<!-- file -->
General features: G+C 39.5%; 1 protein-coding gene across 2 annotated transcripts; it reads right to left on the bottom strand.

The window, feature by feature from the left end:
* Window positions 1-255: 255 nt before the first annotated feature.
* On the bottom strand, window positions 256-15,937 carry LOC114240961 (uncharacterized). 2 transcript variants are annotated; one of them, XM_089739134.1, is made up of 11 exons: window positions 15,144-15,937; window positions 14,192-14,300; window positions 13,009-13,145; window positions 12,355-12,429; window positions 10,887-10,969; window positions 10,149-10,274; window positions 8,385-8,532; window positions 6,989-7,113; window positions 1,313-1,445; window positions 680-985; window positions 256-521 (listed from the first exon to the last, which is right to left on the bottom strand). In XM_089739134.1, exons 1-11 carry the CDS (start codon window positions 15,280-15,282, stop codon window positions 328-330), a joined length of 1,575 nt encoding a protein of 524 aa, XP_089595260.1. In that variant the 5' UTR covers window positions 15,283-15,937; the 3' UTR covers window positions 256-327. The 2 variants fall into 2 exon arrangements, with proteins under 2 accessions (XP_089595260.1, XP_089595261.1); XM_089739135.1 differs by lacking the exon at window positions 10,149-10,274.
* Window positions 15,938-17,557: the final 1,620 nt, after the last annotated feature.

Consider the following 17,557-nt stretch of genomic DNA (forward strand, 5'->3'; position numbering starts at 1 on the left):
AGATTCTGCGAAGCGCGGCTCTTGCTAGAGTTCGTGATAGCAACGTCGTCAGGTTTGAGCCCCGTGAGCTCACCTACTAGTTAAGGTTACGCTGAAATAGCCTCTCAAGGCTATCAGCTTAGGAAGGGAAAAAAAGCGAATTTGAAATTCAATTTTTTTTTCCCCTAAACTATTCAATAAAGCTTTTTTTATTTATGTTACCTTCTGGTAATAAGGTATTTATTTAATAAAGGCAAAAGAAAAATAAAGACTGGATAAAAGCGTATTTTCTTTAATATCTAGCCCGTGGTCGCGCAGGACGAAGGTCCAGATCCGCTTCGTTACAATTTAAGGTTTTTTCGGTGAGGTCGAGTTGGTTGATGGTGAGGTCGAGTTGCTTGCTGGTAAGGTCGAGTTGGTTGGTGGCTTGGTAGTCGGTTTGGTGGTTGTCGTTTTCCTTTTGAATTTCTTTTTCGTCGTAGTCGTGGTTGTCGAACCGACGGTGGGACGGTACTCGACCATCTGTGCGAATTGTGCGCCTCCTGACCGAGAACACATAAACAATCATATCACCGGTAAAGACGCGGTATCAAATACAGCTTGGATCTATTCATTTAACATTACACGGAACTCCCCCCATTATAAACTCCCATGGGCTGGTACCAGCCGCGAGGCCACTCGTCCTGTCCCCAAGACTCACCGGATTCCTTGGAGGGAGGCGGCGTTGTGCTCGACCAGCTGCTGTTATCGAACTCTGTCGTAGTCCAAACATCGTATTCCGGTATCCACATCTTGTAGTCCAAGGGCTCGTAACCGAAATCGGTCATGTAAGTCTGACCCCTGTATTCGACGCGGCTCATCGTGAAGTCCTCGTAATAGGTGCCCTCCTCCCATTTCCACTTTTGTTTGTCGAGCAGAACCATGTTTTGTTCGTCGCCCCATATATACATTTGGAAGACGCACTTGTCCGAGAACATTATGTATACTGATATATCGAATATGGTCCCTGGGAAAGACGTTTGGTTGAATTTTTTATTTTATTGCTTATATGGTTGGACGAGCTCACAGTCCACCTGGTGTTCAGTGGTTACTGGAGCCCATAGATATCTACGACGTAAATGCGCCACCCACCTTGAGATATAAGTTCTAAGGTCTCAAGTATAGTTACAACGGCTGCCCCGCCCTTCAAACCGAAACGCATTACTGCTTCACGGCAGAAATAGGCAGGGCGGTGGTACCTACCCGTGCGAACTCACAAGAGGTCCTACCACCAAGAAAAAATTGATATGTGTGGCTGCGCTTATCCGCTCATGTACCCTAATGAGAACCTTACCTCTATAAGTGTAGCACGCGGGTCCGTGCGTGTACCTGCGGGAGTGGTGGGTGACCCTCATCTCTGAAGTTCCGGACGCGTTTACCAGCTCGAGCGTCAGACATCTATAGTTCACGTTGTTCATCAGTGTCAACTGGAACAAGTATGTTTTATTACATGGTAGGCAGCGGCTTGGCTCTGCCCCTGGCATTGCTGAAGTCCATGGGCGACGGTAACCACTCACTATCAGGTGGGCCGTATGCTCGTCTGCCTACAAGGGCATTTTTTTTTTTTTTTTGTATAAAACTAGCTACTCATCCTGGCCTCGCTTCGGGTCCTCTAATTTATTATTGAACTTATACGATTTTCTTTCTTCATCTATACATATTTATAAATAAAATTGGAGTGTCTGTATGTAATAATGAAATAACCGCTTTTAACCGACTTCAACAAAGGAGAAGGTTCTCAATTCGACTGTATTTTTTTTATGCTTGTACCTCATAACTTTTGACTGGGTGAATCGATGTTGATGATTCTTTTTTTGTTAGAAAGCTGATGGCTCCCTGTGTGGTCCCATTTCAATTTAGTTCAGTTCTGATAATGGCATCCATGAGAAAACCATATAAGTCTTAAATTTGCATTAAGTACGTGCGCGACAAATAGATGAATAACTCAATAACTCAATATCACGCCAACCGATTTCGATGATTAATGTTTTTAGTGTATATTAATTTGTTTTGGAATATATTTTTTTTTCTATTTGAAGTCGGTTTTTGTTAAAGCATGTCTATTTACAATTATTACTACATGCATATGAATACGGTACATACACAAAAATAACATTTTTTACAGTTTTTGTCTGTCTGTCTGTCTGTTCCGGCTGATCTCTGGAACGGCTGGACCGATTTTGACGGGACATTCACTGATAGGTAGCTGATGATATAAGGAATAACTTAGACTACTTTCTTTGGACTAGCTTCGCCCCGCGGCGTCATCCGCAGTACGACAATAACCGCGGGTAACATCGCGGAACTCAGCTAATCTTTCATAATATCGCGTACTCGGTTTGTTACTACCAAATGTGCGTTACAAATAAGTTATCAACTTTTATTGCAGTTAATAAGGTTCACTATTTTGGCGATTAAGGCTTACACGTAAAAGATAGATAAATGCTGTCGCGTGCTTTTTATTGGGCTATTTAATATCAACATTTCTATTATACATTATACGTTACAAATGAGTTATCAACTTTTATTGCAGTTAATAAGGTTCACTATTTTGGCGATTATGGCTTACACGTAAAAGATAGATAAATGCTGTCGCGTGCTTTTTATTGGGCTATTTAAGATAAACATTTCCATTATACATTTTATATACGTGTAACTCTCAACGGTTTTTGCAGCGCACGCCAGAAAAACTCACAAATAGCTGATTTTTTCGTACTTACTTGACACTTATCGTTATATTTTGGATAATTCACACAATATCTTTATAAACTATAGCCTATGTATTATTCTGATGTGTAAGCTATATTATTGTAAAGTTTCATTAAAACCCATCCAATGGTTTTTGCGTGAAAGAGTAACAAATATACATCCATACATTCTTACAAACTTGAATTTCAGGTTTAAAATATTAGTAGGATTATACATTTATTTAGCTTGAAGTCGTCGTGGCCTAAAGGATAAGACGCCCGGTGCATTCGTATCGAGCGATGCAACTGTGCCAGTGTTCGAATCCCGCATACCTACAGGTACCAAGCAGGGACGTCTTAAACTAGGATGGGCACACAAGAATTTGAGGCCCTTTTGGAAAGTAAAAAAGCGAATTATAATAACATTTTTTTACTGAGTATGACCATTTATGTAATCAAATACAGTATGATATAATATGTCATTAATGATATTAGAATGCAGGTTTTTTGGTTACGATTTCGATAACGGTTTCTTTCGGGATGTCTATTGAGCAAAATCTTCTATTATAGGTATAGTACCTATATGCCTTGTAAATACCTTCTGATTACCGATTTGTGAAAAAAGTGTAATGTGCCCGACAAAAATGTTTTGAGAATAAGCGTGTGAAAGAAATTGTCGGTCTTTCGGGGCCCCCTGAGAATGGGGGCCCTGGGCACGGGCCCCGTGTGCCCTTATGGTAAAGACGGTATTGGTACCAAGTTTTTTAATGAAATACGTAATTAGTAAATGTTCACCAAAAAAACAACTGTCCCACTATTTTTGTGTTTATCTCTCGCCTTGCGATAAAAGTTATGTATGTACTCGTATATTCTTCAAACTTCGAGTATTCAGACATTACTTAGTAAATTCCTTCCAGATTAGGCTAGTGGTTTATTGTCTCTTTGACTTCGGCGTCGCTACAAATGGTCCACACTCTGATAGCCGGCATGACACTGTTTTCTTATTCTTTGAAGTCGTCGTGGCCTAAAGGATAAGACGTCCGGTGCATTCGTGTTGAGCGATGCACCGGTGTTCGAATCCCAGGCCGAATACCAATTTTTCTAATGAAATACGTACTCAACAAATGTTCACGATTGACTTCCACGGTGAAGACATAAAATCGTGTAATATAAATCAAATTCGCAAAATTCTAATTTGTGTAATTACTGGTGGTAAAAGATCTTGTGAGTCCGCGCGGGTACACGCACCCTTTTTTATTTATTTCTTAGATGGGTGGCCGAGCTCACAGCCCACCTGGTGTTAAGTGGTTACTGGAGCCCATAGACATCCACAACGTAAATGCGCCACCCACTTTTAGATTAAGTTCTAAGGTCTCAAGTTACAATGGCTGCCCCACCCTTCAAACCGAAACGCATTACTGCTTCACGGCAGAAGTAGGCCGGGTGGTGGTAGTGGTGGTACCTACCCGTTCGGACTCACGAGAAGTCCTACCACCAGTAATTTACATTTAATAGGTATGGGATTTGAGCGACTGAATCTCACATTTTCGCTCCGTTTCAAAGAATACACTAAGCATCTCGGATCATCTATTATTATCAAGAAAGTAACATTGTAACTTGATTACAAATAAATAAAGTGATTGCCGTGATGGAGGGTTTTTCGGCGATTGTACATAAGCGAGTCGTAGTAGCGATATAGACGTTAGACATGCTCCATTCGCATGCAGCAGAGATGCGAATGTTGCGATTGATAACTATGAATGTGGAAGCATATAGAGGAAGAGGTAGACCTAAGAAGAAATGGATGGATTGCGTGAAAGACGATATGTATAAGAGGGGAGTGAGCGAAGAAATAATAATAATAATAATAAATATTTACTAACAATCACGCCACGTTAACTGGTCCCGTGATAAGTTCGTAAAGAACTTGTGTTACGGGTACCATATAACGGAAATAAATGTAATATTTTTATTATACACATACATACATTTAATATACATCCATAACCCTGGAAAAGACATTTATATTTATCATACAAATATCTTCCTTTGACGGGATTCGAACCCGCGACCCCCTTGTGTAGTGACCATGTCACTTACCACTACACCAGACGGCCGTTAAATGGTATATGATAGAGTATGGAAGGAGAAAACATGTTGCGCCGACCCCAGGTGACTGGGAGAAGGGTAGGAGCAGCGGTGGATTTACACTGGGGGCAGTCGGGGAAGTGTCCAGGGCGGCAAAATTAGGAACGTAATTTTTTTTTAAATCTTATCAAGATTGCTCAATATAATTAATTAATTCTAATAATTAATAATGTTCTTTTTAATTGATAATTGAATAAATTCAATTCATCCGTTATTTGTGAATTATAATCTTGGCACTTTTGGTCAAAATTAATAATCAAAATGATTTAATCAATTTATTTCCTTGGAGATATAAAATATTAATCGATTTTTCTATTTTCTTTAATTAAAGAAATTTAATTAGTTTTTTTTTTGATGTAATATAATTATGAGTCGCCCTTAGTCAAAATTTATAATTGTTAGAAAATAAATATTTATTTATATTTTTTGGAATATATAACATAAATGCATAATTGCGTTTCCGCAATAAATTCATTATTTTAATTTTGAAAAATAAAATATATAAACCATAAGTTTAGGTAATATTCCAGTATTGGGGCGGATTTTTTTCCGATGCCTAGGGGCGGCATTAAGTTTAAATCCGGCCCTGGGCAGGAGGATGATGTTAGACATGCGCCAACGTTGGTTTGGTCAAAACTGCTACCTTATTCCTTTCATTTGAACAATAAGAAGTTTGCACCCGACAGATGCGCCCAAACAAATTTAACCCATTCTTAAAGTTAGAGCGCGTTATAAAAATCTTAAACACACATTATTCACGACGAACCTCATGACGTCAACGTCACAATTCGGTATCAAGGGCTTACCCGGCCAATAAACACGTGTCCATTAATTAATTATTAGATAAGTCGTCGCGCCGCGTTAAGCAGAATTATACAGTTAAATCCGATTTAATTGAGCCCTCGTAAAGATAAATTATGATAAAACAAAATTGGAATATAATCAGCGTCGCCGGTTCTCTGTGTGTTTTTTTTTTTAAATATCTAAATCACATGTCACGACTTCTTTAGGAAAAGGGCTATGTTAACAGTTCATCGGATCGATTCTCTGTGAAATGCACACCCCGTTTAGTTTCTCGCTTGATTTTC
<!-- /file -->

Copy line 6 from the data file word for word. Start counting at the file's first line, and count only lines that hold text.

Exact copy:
Consider the following 17,557-nt stretch of genomic DNA (forward strand, 5'->3'; position numbering starts at 1 on the left):